There used to be a thing called etiquette. Everybody learned it. How many people these days know how to spell etiquette, or much less know what the word means? My grandmother had a strong set of rules on how to behave in every situation. Basically they revolved around the idea of “the other fellow first.” Be kind. Don’t think of yourself. Be compassionate. Say nice things. Don’t backbite, complain, or gossip. Always pitch in and help, give to charity, care about others. Don’t talk about it when you’re hurting. No one wants to hear your problems.

People all too often behave strangely when a romantic liaison breaks off.  Things can turn nasty.

Take for instance, ‘ghosting’ is when someone suddenly disappears from a person’s life.

Then there is ‘gaslighting’ or trying to manipulate them.

And the latest — ‘orbiting’ — is a relationship term defined as staying in someone’s social media orbit and adding likes or views to their Facebook, Snapchat and Instagram posts, but never saying anything more. This also comes with its share of unpleasantness as it can spell uncertainty. It is especially damaging for those who are still not over their ex-partners.

After ghosting comes haunting. Sometimes people that ghost a potential partner will pop back up in that person’s life, once again without warning or explanation. Haunting isn’t direct, like a text or phone call. It’s subtle and usually done through social media. Haunters may like an Instagram photo or react to your story after ghosting you, taking you by surprise. These lazy attempts at connection shouldn’t be taken as anything other than a ghost trying to cause trouble. If they wanted to reach out and rekindle the flame, they have your phone number.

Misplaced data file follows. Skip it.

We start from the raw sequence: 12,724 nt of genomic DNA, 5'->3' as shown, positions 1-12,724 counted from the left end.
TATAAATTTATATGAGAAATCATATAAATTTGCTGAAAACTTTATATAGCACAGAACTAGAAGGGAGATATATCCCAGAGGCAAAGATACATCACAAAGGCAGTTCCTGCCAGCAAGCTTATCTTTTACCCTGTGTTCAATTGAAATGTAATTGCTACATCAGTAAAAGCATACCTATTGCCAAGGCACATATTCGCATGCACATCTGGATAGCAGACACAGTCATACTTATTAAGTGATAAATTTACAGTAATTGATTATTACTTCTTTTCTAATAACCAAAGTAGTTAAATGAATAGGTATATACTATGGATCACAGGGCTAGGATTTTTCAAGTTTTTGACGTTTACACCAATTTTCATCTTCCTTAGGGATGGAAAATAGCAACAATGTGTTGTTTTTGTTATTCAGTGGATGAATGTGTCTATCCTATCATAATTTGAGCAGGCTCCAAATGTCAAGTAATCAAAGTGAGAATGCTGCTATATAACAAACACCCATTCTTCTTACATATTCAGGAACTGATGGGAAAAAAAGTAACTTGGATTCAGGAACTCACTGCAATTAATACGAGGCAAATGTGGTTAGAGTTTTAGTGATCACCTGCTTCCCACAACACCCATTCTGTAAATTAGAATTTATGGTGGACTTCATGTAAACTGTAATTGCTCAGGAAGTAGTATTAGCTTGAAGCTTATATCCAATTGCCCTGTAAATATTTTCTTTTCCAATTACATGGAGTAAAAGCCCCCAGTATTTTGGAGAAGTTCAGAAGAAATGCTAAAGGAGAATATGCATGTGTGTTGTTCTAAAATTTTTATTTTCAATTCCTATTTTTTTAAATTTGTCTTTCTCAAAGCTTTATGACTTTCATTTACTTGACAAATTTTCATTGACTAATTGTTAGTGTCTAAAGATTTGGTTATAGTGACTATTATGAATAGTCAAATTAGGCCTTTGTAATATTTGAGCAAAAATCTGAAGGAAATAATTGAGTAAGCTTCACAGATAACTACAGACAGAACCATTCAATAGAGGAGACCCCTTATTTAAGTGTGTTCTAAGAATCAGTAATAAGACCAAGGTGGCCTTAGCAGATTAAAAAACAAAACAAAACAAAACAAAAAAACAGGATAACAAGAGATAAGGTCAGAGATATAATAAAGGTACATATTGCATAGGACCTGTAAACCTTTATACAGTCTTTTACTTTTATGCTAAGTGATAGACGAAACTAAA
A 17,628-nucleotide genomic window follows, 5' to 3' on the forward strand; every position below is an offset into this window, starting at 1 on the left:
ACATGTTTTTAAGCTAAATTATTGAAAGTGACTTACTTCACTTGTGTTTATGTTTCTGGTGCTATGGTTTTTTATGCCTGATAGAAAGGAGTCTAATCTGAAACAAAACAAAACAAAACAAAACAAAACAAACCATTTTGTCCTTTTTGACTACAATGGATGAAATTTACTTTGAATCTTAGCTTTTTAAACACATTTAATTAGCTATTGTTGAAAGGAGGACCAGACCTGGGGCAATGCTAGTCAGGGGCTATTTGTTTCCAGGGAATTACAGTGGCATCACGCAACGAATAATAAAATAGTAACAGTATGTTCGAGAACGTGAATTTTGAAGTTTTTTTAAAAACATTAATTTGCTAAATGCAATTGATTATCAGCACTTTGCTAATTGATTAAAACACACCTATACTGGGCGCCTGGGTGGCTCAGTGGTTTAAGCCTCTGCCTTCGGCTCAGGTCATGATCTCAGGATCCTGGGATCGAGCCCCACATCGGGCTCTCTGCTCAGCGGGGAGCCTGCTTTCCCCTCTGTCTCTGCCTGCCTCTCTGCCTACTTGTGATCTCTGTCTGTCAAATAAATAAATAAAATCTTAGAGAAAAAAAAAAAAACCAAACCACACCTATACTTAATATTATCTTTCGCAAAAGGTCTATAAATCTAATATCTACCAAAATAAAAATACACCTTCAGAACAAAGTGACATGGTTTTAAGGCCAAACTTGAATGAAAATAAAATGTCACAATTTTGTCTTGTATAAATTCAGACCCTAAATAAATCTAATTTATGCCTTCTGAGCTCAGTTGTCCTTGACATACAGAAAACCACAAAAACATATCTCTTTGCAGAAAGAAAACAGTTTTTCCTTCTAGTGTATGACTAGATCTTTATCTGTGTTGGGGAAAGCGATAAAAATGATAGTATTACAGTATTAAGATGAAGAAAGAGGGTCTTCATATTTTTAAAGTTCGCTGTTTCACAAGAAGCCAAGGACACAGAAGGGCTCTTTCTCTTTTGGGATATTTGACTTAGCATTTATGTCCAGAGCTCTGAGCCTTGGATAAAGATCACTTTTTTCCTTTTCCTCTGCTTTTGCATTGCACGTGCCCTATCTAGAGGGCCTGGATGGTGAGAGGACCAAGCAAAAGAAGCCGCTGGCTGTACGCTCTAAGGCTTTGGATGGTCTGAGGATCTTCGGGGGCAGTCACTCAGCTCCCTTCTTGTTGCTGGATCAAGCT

So why would someone do this? Typically, such an individual is immature and insecure. The idea is to trouble the ex, but in a passive-aggressive way by saying, ‘Hey, I don’t want to talk to you, but I am still around’. Putting a ‘heart’ or a ‘thumbs up’ under the person’s picture is like mocking him or her. It’s a way to say I will only respond this way. It’s like keeping the person in their orbit without actively engaging with them. It gives the ex mixed signals and this is just what the orbiter wants. It could be a way to irritate or even infuriate.

If a person has moved on, it complicates things. It could be that the orbiter’s ex is in a relationship with somebody, and he or she goes ahead and likes a photo of the ex with the new partner. This can cause confusion.

Subjects like this make for great story writing.

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“Linda has published sixteen books. She blogs about the publishing world, posts useful tips on the challenges a writer faces, including marketing and promoting your work, how to build your online platform, how to get reviews and how to self-publish.”